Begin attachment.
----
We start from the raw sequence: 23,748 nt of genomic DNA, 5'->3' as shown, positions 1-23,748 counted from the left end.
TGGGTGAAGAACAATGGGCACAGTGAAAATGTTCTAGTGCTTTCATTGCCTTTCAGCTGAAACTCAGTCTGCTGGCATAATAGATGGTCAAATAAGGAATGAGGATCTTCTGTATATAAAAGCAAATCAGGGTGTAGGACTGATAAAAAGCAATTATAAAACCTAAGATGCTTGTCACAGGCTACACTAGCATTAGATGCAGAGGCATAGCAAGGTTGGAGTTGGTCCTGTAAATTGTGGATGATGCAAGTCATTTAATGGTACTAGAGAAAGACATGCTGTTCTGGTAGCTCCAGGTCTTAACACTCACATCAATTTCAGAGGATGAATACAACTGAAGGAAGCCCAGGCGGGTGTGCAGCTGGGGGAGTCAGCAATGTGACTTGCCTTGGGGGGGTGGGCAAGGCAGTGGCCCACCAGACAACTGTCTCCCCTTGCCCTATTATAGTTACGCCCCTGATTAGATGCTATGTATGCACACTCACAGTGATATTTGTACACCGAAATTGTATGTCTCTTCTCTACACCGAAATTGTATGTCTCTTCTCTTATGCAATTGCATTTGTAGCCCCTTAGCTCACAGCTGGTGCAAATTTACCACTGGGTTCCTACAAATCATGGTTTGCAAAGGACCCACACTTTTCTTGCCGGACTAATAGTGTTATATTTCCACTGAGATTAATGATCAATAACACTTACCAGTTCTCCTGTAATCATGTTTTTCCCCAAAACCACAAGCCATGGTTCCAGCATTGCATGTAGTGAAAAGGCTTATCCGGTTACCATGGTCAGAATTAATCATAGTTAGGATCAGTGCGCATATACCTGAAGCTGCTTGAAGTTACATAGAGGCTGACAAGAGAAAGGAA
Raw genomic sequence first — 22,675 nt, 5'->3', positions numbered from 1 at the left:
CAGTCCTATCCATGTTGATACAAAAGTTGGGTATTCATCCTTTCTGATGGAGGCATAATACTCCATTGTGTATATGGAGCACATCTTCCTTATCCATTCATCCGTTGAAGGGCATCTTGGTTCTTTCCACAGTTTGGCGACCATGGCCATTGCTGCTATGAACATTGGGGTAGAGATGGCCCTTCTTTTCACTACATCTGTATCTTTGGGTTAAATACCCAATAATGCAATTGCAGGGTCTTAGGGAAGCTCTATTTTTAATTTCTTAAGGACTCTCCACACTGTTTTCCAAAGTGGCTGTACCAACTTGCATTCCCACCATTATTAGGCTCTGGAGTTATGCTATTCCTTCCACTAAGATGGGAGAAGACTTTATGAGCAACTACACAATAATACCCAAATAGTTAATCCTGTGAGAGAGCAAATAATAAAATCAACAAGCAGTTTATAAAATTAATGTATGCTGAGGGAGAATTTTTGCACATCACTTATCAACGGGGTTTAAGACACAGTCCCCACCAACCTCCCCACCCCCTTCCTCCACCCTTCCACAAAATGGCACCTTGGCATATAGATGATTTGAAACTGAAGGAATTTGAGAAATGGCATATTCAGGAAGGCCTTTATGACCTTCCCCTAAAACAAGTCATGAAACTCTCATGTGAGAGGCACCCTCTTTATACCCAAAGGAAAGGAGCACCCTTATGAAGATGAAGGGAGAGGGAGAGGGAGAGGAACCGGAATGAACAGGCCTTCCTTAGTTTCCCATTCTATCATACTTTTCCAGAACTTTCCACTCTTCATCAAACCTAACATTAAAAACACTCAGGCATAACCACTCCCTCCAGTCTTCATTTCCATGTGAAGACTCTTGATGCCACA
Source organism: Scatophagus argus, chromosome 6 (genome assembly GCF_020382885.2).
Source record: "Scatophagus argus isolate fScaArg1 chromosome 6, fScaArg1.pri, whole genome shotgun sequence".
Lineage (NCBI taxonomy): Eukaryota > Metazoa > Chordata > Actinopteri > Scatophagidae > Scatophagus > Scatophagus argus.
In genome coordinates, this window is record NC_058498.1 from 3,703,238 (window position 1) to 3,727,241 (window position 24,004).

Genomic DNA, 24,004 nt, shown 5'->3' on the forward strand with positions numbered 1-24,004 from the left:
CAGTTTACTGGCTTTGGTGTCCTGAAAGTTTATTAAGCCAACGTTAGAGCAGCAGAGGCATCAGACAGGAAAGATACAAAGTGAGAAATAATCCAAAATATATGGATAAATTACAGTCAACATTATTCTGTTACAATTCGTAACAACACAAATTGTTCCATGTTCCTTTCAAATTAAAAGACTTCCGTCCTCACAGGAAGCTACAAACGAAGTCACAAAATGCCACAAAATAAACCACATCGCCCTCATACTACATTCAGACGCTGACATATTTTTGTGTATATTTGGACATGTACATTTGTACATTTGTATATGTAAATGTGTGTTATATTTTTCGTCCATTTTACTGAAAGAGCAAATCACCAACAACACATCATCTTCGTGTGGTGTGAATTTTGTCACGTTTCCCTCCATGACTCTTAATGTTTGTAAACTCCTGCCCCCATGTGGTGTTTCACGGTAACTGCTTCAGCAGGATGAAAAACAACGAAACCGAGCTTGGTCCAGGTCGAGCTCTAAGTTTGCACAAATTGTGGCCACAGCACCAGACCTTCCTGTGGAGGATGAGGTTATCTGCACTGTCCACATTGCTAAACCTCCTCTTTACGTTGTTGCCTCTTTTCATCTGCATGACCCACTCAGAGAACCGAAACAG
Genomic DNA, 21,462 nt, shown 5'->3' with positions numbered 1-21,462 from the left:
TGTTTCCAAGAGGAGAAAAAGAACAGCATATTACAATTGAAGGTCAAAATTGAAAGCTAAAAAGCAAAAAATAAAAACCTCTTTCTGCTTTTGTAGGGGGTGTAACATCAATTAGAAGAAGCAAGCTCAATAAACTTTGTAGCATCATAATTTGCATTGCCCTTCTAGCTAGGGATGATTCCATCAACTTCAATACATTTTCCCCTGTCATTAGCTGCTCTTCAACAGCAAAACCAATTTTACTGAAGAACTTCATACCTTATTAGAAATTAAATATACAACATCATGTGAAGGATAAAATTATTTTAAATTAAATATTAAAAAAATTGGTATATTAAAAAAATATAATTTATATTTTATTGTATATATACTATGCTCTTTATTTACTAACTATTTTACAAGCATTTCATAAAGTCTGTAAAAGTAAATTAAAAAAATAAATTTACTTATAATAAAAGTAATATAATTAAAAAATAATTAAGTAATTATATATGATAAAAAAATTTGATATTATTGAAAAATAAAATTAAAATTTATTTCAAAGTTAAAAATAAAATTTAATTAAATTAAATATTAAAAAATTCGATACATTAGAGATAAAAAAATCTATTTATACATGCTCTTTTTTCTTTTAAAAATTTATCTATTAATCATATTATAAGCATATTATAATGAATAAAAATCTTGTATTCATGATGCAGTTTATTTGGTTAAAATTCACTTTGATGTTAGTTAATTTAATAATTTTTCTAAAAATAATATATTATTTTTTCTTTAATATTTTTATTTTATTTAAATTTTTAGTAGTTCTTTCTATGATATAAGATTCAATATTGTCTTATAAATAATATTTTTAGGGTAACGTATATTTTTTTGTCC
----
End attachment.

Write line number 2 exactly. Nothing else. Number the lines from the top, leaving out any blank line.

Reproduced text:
TGGGTGAAGAACAATGGGCACAGTGAAAATGTTCTAGTGCTTTCATTGCCTTTCAGCTGAAACTCAGTCTGCTGGCATAATAGATGGTCAAATAAGGAATGAGGATCTTCTGTATATAAAAGCAAATCAGGGTGTAGGACTGATAAAAAGCAATTATAAAACCTAAGATGCTTGTCACAGGCTACACTAGCATTAGATGCAGAGGCATAGCAAGGTTGGAGTTGGTCCTGTAAATTGTGGATGATGCAAGTCATTTAATGGTACTAGAGAAAGACATGCTGTTCTGGTAGCTCCAGGTCTTAACACTCACATCAATTTCAGAGGATGAATACAACTGAAGGAAGCCCAGGCGGGTGTGCAGCTGGGGGAGTCAGCAATGTGACTTGCCTTGGGGGGGTGGGCAAGGCAGTGGCCCACCAGACAACTGTCTCCCCTTGCCCTATTATAGTTACGCCCCTGATTAGATGCTATGTATGCACACTCACAGTGATATTTGTACACCGAAATTGTATGTCTCTTCTCTACACCGAAATTGTATGTCTCTTCTCTTATGCAATTGCATTTGTAGCCCCTTAGCTCACAGCTGGTGCAAATTTACCACTGGGTTCCTACAAATCATGGTTTGCAAAGGACCCACACTTTTCTTGCCGGACTAATAGTGTTATATTTCCACTGAGATTAATGATCAATAACACTTACCAGTTCTCCTGTAATCATGTTTTTCCCCAAAACCACAAGCCATGGTTCCAGCATTGCATGTAGTGAAAAGGCTTATCCGGTTACCATGGTCAGAATTAATCATAGTTAGGATCAGTGCGCATATACCTGAAGCTGCTTGAAGTTACATAGAGGCTGACAAGAGAAAGGAA